Vitamin B12 deficiency - What are the risks?

Vitamin B12 deficiency - What are the risks?

How important is vitamin B12 and what are the risks of being deficient? Well, vitamin B12 has a big role to play in the body! This unassuming vitamin is crucial for human health which means it’s super important to keep your vitamin B12 intake at healthy levels. 

The UK daily recommended intake of vitamin B12 is 1.5 µg while the European Union recommends 1 µg and the United States recommends 2.4 µg. In the average Western diet there is about 5-30 µg, of which 1-5 µg is absorbed. 

According to research, between 30% - 60% of the population could have inadequate vitamin B12 levels. Thankfully, vitamin B12 naturally occurs in animal-derived foods like meat, dairy and fish but if you follow a vegan or vegetarian diet, you need to make sure you’re getting vitamin B12 other ways. 


Read on to find out more about the risks of vitamin B12 deficiency and why you need to make sure you’re getting enough every day.

Anaemia

One of the most common outcomes of vitamin B12 deficiency is exhaustion and anaemia. 

Vitamin B12 deficiency affects the bone marrow which can lead to severe anaemia. Symptoms include extreme fatigue, especially while exercising, shortness of breath, palpitations and unhealthy-looking pale skin. It’s not fun.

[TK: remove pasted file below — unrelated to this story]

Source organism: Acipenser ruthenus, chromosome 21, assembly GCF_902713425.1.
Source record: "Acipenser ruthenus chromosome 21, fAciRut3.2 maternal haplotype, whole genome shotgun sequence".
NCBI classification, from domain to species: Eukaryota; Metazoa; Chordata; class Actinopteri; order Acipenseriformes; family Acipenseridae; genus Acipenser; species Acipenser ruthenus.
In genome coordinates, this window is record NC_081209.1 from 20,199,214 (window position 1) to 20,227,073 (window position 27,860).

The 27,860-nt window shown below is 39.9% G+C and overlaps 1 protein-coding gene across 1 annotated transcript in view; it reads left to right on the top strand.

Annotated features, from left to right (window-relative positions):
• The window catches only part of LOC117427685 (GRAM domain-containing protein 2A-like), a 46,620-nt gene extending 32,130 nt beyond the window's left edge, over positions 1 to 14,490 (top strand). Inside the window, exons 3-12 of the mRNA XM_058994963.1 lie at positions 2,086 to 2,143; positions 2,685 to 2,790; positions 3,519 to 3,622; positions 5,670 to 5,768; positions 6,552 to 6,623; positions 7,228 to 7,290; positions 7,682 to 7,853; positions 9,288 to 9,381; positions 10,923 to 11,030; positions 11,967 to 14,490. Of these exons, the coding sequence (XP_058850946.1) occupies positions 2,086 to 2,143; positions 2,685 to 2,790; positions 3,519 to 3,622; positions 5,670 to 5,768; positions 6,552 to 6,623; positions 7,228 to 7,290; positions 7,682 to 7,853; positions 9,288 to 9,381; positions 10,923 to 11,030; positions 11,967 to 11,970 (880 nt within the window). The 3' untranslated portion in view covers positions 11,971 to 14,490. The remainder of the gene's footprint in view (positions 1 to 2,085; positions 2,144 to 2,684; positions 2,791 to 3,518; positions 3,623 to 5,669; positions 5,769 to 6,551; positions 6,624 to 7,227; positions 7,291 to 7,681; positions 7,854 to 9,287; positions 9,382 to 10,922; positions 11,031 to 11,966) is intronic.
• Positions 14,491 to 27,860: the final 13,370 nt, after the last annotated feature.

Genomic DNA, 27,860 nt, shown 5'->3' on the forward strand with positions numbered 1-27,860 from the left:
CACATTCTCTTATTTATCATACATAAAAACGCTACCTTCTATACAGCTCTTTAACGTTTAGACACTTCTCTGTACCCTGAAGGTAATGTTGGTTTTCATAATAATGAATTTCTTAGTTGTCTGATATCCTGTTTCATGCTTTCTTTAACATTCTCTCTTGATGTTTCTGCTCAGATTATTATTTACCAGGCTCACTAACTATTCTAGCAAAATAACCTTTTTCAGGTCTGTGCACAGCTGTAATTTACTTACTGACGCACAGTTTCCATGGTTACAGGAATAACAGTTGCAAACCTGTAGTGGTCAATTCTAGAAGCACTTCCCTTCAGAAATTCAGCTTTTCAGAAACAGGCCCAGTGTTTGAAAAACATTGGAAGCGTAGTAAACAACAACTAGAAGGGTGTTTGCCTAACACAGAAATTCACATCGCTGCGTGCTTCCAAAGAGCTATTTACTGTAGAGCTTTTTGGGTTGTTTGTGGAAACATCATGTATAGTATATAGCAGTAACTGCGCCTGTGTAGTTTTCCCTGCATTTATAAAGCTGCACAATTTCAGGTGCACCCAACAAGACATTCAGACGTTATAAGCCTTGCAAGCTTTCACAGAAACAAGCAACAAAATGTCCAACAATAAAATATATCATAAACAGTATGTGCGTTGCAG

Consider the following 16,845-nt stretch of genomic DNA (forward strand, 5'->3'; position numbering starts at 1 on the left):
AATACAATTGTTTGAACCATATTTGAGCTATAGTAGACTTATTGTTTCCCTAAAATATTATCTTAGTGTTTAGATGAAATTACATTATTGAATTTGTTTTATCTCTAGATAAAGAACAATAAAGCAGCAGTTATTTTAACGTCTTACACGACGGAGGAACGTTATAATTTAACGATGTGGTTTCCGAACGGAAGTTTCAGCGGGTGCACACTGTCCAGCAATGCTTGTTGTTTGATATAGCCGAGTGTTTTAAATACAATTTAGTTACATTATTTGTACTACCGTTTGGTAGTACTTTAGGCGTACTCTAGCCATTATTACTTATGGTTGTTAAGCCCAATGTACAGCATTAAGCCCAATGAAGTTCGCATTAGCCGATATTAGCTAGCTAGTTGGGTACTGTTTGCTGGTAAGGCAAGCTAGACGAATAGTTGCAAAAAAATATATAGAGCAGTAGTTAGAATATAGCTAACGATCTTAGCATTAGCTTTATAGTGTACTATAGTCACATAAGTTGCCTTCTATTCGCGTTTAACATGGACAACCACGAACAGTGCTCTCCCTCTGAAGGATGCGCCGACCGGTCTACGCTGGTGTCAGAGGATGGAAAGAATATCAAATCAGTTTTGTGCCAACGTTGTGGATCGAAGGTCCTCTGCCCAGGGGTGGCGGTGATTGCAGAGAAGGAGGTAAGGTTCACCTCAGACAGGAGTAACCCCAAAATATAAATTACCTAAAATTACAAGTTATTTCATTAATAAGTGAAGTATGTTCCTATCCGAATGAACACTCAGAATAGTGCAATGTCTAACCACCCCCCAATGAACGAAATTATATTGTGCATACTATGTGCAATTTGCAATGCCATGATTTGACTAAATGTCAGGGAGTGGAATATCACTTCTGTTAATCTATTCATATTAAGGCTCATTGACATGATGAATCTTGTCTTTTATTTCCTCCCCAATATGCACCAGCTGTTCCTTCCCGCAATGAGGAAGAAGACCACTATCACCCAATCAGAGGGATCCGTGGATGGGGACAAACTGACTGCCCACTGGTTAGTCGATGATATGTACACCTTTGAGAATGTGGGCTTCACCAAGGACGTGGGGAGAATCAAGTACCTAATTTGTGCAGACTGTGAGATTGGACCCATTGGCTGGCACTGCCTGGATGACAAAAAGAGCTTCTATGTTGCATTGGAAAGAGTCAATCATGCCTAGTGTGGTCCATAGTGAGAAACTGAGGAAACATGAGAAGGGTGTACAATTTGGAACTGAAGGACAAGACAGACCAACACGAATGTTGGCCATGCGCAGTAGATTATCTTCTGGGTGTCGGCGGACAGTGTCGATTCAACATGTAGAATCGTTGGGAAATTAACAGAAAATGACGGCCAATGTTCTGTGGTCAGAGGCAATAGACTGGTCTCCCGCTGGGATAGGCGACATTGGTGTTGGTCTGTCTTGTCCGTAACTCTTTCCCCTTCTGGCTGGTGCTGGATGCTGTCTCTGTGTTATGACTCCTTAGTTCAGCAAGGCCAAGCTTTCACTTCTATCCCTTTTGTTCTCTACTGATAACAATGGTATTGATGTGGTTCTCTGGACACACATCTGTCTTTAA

Stroke

Vitamin B12 deficiency also increases your stroke risk. Deficiency raises the levels of plaque in the carotid artery which leads to the brain while also increasing the risk of deep vein thrombosis. 

At the same time, vitamin B12 deficiency also raises levels of homocysteine in the blood, a common amino acid that’s been found to quadruple the risk of stroke in some individuals.

Depression

There is also evidence that vitamin B12 deficiency could be linked to depression. Though research is still ongoing, studies show that treatment with vitamin B12 may help to improve symptoms of depression long-term. Higher intake of vitamin B12 has also been linked to decreased risk of depression among older adults. 

Dementia

Vitamin B12 is enormously important for slowing cognitive decline. Vitamin B12 inadequacy and deficiency has been linked to a number of different cognitive diseases including dementia, Alzheimer’s and memory impairment. In children, it can also impact cognitive development and motor development.

Infertility

For men, vitamin B12 deficiency has also been linked to infertility. Vitamin B12 has a role to play in semen quality, which is essential for male fertility. Research shows that vitamin B12 can increase sperm count, reduce sperm DNA damage and improve the function of the reproductive organs.

The importance of vitamin B12

It is vital that you avoid becoming vitamin B12 deficient as this can increase your risk of developing several different diseases including anemia, stroke and dementia. It’s easy to make sure you get enough vitamin B12 by taking supplements, drinking fortified plant-based milks or opting for chewable gummies with added vitamin B12!